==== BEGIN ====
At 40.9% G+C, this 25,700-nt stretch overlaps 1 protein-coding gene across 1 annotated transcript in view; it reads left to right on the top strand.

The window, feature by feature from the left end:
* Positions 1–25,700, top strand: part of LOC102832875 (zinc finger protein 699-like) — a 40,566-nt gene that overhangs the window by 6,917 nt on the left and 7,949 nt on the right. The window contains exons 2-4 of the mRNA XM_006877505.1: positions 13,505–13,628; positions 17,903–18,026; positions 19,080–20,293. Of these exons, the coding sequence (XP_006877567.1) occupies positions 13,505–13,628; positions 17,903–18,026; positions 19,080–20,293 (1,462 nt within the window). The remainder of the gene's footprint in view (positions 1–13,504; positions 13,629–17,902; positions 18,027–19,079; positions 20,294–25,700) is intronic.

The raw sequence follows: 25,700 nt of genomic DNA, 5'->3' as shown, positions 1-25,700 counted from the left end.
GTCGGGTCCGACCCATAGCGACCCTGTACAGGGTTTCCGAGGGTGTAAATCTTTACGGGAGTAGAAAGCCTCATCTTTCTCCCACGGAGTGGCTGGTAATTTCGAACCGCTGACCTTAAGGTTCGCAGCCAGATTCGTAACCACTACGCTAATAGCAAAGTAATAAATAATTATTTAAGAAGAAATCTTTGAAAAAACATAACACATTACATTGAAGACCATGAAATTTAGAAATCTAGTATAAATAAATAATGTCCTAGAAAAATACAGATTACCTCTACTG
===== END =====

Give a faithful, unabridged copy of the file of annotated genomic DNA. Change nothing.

At 40.9% G+C, this 25,700-nt stretch overlaps 1 protein-coding gene across 1 annotated transcript in view; it reads left to right on the top strand.

The window, feature by feature from the left end:
* Positions 1–25,700, top strand: part of LOC102832875 (zinc finger protein 699-like) — a 40,566-nt gene that overhangs the window by 6,917 nt on the left and 7,949 nt on the right. The window contains exons 2-4 of the mRNA XM_006877505.1: positions 13,505–13,628; positions 17,903–18,026; positions 19,080–20,293. Of these exons, the coding sequence (XP_006877567.1) occupies positions 13,505–13,628; positions 17,903–18,026; positions 19,080–20,293 (1,462 nt within the window). The remainder of the gene's footprint in view (positions 1–13,504; positions 13,629–17,902; positions 18,027–19,079; positions 20,294–25,700) is intronic.

The raw sequence follows: 25,700 nt of genomic DNA, 5'->3' as shown, positions 1-25,700 counted from the left end.
GTCGGGTCCGACCCATAGCGACCCTGTACAGGGTTTCCGAGGGTGTAAATCTTTACGGGAGTAGAAAGCCTCATCTTTCTCCCACGGAGTGGCTGGTAATTTCGAACCGCTGACCTTAAGGTTCGCAGCCAGATTCGTAACCACTACGCTAATAGCAAAGTAATAAATAATTATTTAAGAAGAAATCTTTGAAAAAACATAACACATTACATTGAAGACCATGAAATTTAGAAATCTAGTATAAATAAATAATGTCCTAGAAAAATACAGATTACCTCTACTG